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Areva begins operations of full-scale molten salt energy storage demo

May 7, 2014 | By Anthony Capkun

May 7, 2014 – Areva says it has begun operations of its full-scale molten salt energy storage demonstration plant, which is partially funded by the U.S. Department of Energy (DoE) and being carried out at Sandia National Laboratories’ National Solar Thermal Test Facility in Albuquerque, N.M.

Areva’s solar team and Sandia’s molten salt technology experts have developed an approach to energy storage that combines the molten salt test loop (MSTL) with Areva’s compact linear fresnel reflector (CLFR) applications. The result is a reliable and competitive solution, says Areva, that optimizes the benefits of CLFR technology by ensuring that the energy captured can be dispatched night or day through the use of molten salt storage.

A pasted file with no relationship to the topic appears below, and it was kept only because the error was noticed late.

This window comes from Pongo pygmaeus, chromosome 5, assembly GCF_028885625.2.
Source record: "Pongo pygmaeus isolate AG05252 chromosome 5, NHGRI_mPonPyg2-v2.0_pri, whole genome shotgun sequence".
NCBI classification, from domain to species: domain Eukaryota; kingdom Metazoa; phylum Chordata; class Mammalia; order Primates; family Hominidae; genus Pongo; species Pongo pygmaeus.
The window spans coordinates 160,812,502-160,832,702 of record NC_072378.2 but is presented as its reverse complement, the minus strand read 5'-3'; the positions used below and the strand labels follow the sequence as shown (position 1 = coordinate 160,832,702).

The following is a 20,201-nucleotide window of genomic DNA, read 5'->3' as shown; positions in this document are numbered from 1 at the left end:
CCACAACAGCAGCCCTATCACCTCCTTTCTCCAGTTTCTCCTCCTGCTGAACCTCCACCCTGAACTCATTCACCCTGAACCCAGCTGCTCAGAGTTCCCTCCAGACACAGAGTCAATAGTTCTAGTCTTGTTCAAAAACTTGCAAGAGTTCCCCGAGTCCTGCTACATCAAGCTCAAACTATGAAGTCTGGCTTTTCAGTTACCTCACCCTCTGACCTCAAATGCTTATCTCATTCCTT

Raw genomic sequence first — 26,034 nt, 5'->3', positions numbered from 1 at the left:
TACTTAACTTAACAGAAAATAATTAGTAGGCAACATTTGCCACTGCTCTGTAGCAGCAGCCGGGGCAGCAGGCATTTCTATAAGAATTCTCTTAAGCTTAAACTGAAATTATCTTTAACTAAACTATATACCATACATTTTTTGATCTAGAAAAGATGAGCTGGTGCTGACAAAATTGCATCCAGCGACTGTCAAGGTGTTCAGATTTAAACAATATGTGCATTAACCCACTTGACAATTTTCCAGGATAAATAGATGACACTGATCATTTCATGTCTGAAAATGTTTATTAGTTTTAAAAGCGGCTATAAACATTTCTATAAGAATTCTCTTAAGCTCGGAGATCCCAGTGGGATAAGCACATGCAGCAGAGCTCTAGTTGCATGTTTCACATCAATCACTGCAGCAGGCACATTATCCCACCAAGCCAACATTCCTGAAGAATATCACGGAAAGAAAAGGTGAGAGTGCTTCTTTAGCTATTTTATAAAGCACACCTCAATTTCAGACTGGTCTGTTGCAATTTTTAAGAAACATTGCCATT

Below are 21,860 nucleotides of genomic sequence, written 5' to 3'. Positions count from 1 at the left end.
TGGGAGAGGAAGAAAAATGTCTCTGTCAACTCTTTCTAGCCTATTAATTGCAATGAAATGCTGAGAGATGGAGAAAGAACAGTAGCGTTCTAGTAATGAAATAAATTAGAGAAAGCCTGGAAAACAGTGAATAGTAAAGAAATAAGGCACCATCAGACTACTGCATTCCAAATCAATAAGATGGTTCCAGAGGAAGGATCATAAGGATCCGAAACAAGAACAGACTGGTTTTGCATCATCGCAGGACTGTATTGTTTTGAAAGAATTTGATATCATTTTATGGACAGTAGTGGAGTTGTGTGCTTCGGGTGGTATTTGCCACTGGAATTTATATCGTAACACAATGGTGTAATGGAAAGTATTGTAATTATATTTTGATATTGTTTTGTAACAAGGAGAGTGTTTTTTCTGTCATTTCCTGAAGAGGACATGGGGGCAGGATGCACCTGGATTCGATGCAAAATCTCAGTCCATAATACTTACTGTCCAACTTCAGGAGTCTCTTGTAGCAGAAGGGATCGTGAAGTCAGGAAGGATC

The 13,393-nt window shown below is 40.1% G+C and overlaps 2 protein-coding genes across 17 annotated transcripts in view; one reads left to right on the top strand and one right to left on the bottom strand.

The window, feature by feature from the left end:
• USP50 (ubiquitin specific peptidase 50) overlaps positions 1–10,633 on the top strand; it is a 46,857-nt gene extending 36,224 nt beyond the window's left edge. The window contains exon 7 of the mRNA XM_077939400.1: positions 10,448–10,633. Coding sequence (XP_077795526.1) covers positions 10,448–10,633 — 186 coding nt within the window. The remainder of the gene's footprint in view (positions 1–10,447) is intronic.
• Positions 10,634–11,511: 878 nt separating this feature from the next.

“Together, these technologies provide a solution to capture the sun’s energy during the day and economically deliver renewable power to the grid at any time,” said Sam Shakir, CEO of Areva Solar.

The CLFR design uses an array of mirrors to concentrate the sun’s energy on an elevated evacuated tube receiver to heat a working fluid—in this case, molten salt. The system draws molten salt from a cold (290C) tank, uses the heat from the mirrors to heat it to as high as 550C, and passes that hot liquid to a separate tank for storage. When needed, the high-temperature molten salt passes through a heat exchanger to produce steam for electricity generation. The molten salt then returns to the cold tank and the process is repeated in a closed-loop system.


Successful test results demonstrate that the use of molten salt as a working fluid enables high-temperature operations, reduces the volume of salt needed for storage, and removes the need for two sets of heat exchangers in the system, explains Areva. These efficiencies decrease the overall cost and complexity of the system. As part of the project, Areva says it will also study the optimization of operation and maintenance costs related to molten salt management “in a real-world environment”.

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